In the rain, I could see it. I could hear it. I could smell it.

Three thousand miles away, my truck crumpled beside my grandfather's home in the heat of the Atlas Peak Fire in Napa.

Sad, if not poetic, irony.

Unrecognizable. (Napa, Oct. 2017)

In all honesty, it could have been tragically comedic. You see, of all the questions asked of me when I returned to Vermont, the most frequent had been, "What did you do with your truck...err, home?" 

And every time I answered in the same way. "It's in Napa, at my grandfather's place. After the break-in, I didn't take any chances—it's in the safest place I know."

What famous last words...

That safest place I know, has been reduced to a place I once knew. My grandfather's place on the hill—with that view that was so often the subject of my earliest photography—burnt to rubble, with the charred remains of a Toyota Tacoma melting into the ash-whitened pavement.

The safest place I knew... (Napa, Oct. 2017)

Now, it's natural for us to all think our problems are the greatest. But I'm telling you flat-out that mine are not. I have my health. So does my grandfather. I have an incredible network of supportive family and friends. I'm just one of thousands of people in Northern California who lost their homes; hundred-year-old wineries and small businesses have been gutted; entire neighborhoods were razed overnight; the death toll continues to rise every day. The situation in Napa and Sonoma County is a disaster. My personal situation is not.

A couple months ago when I lost all my photography equipment it was a difficult setback to my career--now my home, my means of transportation and thousands of dollars in outdoor gear are gone, consumed by fire. I have a backpack with some clothes, my computer, a new camera, and some climbing gear. That's it. You could call it a foray into ultra minimalism.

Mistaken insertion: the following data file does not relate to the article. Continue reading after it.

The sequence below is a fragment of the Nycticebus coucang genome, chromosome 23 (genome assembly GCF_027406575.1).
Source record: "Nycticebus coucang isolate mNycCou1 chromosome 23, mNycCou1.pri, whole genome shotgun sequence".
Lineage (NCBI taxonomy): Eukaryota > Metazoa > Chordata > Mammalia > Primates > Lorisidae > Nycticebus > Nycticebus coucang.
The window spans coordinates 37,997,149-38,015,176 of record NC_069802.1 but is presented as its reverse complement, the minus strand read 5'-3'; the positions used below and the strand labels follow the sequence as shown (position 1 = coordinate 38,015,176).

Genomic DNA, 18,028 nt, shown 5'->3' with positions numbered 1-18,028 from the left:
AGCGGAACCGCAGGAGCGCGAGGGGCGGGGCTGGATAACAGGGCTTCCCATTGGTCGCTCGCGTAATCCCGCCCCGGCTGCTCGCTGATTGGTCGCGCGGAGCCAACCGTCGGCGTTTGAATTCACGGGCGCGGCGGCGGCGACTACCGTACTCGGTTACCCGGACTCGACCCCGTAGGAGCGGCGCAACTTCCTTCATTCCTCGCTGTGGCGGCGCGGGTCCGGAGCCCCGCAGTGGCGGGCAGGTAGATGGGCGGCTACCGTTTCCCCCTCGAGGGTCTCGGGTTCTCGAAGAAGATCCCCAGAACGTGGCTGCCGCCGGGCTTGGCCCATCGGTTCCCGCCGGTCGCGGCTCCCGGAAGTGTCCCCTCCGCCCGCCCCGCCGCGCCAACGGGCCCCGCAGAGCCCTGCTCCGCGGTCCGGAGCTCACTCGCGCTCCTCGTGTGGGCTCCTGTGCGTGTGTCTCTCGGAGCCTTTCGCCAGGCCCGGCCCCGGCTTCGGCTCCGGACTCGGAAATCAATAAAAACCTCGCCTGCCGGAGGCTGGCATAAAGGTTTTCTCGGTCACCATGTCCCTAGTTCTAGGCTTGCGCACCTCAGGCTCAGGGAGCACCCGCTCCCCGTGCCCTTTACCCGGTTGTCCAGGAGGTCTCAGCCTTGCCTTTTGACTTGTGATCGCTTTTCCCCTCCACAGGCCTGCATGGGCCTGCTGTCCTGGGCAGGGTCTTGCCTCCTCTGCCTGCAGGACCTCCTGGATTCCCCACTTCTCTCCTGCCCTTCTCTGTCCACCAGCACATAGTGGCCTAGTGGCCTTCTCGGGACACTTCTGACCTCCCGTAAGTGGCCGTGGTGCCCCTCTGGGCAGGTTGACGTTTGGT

I've been battling with how I feel about this every day since I learned.

Maybe I don’t need a car. Maybe I’ll live out of a backpack and hitchhike everywhere. Yeah that’s it; it’ll be like some big social experiment. People make documentaries of this shit… Wait, no, what about carrying heavy gear. Well hold on, I don’t have any gear to worry about; everything burned. But wait, that means I don’t have a tent or even a sleeping bag. Oh fuck.

I've watched enough PBS and Planet Earth to know that fire is good for the environment. It's nature's most natural cleaning agent, and in its wake it leaves a better foundation to build upon.

So perhaps this is simply a new beginning. I used to think I was a minimalist--my truck had all that I needed and nothing else. Now I know I'm a minimalist because all my property fits in a 45L pack. 

Might as well find the silver linings. (Also my truck can no longer be broken into--that relieves some anxiety, I suppose?)

Yup, I still have my terrible sense of sarcasm.

I've got a long road ahead. The insurance process will be lengthy. And I'm sure it'll be a royal pain. It'll cover the vehicle... sort of. I'm sure the figure will be low. And I'll be on my own to replace thousands of dollars of gear burned inside. 

But you know, I actually feel alright about this. After the break-in, I feel prepared to deal with the hardships. I feel confident I can figure out my next steps.

You see, that's the way these things work. Each struggle we overcome make us stronger. This isn't the first obstacle nor will it be the last. But it is another building block.

So maybe there's a reason the break-in happened. Maybe there's not. Maybe there's a reason my truck was in Napa during the blaze. Maybe it was just an unfortunate coincidence.

Maybe we're just riders on the storm.

It doesn't matter. Today we'll start putting the pieces back together.